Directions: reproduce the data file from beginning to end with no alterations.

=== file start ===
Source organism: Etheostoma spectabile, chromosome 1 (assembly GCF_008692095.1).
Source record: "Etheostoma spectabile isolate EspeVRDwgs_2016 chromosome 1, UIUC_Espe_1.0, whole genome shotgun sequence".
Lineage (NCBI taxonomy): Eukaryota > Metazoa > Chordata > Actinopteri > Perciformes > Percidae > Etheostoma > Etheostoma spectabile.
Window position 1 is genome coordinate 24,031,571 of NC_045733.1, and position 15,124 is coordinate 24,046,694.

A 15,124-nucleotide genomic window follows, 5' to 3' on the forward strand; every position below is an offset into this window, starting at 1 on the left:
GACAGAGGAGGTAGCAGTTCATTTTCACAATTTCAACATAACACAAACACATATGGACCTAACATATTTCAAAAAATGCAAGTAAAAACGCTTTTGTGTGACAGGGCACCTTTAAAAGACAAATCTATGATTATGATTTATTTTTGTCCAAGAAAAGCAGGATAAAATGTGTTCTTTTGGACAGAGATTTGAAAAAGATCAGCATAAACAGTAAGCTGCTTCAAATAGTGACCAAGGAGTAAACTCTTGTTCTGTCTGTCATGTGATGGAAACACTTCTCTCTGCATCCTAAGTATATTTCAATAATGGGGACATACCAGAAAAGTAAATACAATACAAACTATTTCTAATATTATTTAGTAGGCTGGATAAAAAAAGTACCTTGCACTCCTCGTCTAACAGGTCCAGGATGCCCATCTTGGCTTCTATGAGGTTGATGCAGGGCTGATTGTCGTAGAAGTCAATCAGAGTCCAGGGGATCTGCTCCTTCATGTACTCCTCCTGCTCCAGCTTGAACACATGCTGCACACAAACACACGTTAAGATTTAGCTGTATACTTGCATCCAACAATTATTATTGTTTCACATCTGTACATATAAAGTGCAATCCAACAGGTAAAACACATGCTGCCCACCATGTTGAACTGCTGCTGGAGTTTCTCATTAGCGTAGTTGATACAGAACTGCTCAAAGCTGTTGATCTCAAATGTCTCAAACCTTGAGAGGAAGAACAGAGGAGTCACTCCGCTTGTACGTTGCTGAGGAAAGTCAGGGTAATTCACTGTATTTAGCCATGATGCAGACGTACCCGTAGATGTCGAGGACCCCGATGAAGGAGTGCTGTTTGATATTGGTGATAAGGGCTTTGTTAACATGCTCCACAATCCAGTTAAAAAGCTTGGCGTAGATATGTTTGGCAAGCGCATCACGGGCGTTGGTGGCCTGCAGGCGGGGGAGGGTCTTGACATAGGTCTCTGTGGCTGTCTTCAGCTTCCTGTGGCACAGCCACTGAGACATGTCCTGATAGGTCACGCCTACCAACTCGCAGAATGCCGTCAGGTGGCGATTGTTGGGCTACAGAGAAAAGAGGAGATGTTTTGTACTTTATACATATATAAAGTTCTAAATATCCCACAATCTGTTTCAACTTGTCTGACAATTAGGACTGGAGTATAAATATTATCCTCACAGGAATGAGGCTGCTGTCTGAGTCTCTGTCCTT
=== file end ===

Source organism: Etheostoma spectabile, chromosome 1 (assembly GCF_008692095.1).
Source record: "Etheostoma spectabile isolate EspeVRDwgs_2016 chromosome 1, UIUC_Espe_1.0, whole genome shotgun sequence".
Lineage (NCBI taxonomy): Eukaryota > Metazoa > Chordata > Actinopteri > Perciformes > Percidae > Etheostoma > Etheostoma spectabile.
Window position 1 is genome coordinate 24,031,571 of NC_045733.1, and position 15,124 is coordinate 24,046,694.

A 15,124-nucleotide genomic window follows, 5' to 3' on the forward strand; every position below is an offset into this window, starting at 1 on the left:
GACAGAGGAGGTAGCAGTTCATTTTCACAATTTCAACATAACACAAACACATATGGACCTAACATATTTCAAAAAATGCAAGTAAAAACGCTTTTGTGTGACAGGGCACCTTTAAAAGACAAATCTATGATTATGATTTATTTTTGTCCAAGAAAAGCAGGATAAAATGTGTTCTTTTGGACAGAGATTTGAAAAAGATCAGCATAAACAGTAAGCTGCTTCAAATAGTGACCAAGGAGTAAACTCTTGTTCTGTCTGTCATGTGATGGAAACACTTCTCTCTGCATCCTAAGTATATTTCAATAATGGGGACATACCAGAAAAGTAAATACAATACAAACTATTTCTAATATTATTTAGTAGGCTGGATAAAAAAAGTACCTTGCACTCCTCGTCTAACAGGTCCAGGATGCCCATCTTGGCTTCTATGAGGTTGATGCAGGGCTGATTGTCGTAGAAGTCAATCAGAGTCCAGGGGATCTGCTCCTTCATGTACTCCTCCTGCTCCAGCTTGAACACATGCTGCACACAAACACACGTTAAGATTTAGCTGTATACTTGCATCCAACAATTATTATTGTTTCACATCTGTACATATAAAGTGCAATCCAACAGGTAAAACACATGCTGCCCACCATGTTGAACTGCTGCTGGAGTTTCTCATTAGCGTAGTTGATACAGAACTGCTCAAAGCTGTTGATCTCAAATGTCTCAAACCTTGAGAGGAAGAACAGAGGAGTCACTCCGCTTGTACGTTGCTGAGGAAAGTCAGGGTAATTCACTGTATTTAGCCATGATGCAGACGTACCCGTAGATGTCGAGGACCCCGATGAAGGAGTGCTGTTTGATATTGGTGATAAGGGCTTTGTTAACATGCTCCACAATCCAGTTAAAAAGCTTGGCGTAGATATGTTTGGCAAGCGCATCACGGGCGTTGGTGGCCTGCAGGCGGGGGAGGGTCTTGACATAGGTCTCTGTGGCTGTCTTCAGCTTCCTGTGGCACAGCCACTGAGACATGTCCTGATAGGTCACGCCTACCAACTCGCAGAATGCCGTCAGGTGGCGATTGTTGGGCTACAGAGAAAAGAGGAGATGTTTTGTACTTTATACATATATAAAGTTCTAAATATCCCACAATCTGTTTCAACTTGTCTGACAATTAGGACTGGAGTATAAATATTATCCTCACAGGAATGAGGCTGCTGTCTGAGTCTCTGTCCTT